Rosen: We had conflicting data in the past. What do you do with our older populations, and what do you do with your patients with hypertension and diabetes? Now, we're really seeing tremendous improvement in outcomes, which is really all that matters—not numbers.

Team Approach: Who Should Lead?

Piña: We're seeing outcomes changes in the heart failure population.[2] Now we're going to be studying these.

We have one of the trials for at least three companies that are prospectively looking at the SGLT1 and -2 inhibitors on heart failure outcomes. The American Heart Association will have a paper coming out on heart failure and diabetes. It is so common and so concerning.

I have some young female patients in their 40s with large myocardial infarctions (MIs) who end up in heart failure. I have some young men who we've been taking care of for several years, so I've gotten to see this progression. Really, it's heartbreaking to watch. I think it's a very important time. We are sending our patients back to their primary care doctors. Do you think it should be the primary care doctor that should start these drugs?

Rosen: Yes. I do think that when you look at the optimal way to care for individual patients in communities, the team-based approach with the patient playing an essential role, truly a partner, is key. In so many of our initiatives, the cross-pollination of education is needed so that these findings, such as [those] you will be publishing, get out to the endocrine and primary care specialties.

Somebody's got to own it, honestly. I think that's important. In some communities, I think it could be the cardiologists. In others, it could be the primary care doctors or the gynecologists. That is what is exciting about this initiative. There will be platforms for performance improvements that will put these kinds of approaches in that almost make it easy and somewhat systematic.

Piña: We have to make it easy. If it's not, they're not going to do it.

Rosen: Right. It's not sustainable.

Piña: The diets around us are not conducive to better eating. You walk into a McDonald's or a Wendy's and they taste wonderful, but you spend 99 cents for a whole meal. If you walk into a Fresh Market or these wonderful markets with greens, you can't get them for 99 cents.

Rosen: Absolutely. Not to feed a family of four. We also talk about making the healthy choice the default choice. Where can you walk? Where is it easy to have your blood pressure checked? Where is it easy to choose this food as opposed to the inexpensive but heavily salted, heavy carbohydrate meals?

Piña: I told this audience before that we, and the American Heart Association, are very concerned about the fact that mortality is going back up in the wrong direction. For years, we had seen that dip. Women were lagging behind. Now it's plateaued. The men? Going up.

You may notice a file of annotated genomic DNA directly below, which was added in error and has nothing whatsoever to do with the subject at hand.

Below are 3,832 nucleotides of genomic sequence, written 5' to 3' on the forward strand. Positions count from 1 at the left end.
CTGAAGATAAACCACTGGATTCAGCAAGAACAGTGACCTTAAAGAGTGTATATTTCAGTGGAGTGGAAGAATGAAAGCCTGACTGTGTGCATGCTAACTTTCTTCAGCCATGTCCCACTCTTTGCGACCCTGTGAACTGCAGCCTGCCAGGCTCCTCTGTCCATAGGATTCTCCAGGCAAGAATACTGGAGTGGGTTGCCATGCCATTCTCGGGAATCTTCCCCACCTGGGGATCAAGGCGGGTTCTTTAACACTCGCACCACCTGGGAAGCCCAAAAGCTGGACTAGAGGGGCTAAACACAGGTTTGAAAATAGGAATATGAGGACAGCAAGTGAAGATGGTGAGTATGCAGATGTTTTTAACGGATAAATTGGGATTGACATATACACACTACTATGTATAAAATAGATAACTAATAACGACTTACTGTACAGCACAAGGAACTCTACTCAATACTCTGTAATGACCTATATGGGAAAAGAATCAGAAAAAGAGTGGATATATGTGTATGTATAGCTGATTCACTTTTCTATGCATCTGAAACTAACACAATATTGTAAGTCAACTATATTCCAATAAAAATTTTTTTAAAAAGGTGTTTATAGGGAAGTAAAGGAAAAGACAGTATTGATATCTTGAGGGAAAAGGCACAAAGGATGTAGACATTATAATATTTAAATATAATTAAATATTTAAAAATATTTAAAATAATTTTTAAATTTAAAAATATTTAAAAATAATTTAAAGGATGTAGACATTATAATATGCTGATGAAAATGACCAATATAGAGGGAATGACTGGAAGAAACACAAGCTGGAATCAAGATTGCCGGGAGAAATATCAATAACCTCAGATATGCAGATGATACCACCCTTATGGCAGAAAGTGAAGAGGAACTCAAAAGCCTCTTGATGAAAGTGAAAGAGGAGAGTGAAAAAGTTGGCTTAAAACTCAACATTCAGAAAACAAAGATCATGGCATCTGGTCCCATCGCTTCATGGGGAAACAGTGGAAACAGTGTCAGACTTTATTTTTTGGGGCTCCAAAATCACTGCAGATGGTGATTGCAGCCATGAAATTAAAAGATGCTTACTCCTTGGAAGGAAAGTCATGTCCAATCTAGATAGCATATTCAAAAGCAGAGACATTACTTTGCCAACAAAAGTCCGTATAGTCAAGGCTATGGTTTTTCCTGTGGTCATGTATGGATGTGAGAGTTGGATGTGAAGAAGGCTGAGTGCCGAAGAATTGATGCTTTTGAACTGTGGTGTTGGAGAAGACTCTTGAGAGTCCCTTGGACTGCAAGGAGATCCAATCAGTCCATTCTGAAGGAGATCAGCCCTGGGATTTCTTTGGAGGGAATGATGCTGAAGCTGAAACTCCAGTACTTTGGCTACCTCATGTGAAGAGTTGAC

Rosen: Yes. We are afraid the women will too.

Piña: Yes. We have a paper coming out on that with some national data that we've acquired. It seems like the African American men are probably leading the pack. I am deeply concerned about that, because it's a lot of the population that I treat. What are we not doing, or what are we doing not enough of? I question our actions first.

Rosen: I think we got a little bit away from appreciating the social determinants that have an impact on chronic conditions such as diabetes. You make as much impact as you can with better medications and better access, but at the end of the day, 80% of our health is determined outside of our offices.

Piña: We are 1 hour, 2 hours...

Rosen: Then you go home. They would cook or go to the fast-food restaurant. I think as such organizations as the Heart Association and Diabetes Association start to see the potential for impact outside of our investigative labs or our clinical offices, that's where we'll be able, hopefully, to stop this reversal of all the good that we've done over the past decades.

Piña: It's an exciting time, too, for blood pressure, because now we have the SPRINT trial with a systolic of 120 mm Hg actually reducing heart failure by 50%.[3] It's impressive. Now we have two important risk factors that we can really affect by following the guidelines. The hypertension guidelines were there. Number one, taking your blood pressure correctly.

Rosen: Absolutely. It's so funny. I actually hand out that little infographic from the American Heart Association. My practice is predominantly women, so I hand out the female version. To see educated clinicians for patients...

Piña: Who don't know how to take a blood pressure.

Rosen: Yes, even just the importance of home monitoring. Then you are empowered to be part of the process.

Piña: You can control it.

Rosen: Absolutely. That brings optimism to diseases that otherwise had terrible impacts, and an education and empowerment to each of us.

Heart Smart for Women

Piña: That's what excites me—that I now would have an option to really make a difference.

One last question: Tell me about your new book.

Rosen: My colleague Jennifer Mieres and I, along with an additional coauthor named Laurie Russo, have written a book called Heart Smart for Women. Our theme is that it should not be so hard to take care of your heart health. We know heart health leads to brain health. It is a very fun, usable book.

Piña: Practical?

Rosen: Practical. In fact, what we hope is that our readers will underline things, put little stickies on, and share it. It's a 6-week program that we think really will jump-start. It is also published in Spanish.

Piña: You're going to give me a copy of that?

Rosen: Absolutely.

Piña: Wonderful. Congratulations on the book. Thank you for your time today.

To our audience, I really hope that you pay attention to this, because I am sure that you have diabetics in your office every day. Now we need to stop looking only at the hemoglobin A1c. It is important, but we need to start looking at what else is ahead.

Our patients with diabetes mostly die of heart disease. By the time the heart's gone, very often the kidney is gone. It's still one of the number one causes of dialysis in this country. Now we have some tools so we can actually do something about it.

I am hoping you take this back to your office and remember our conversation. Thank you for joining me today. This is Ileana Piña, signing off.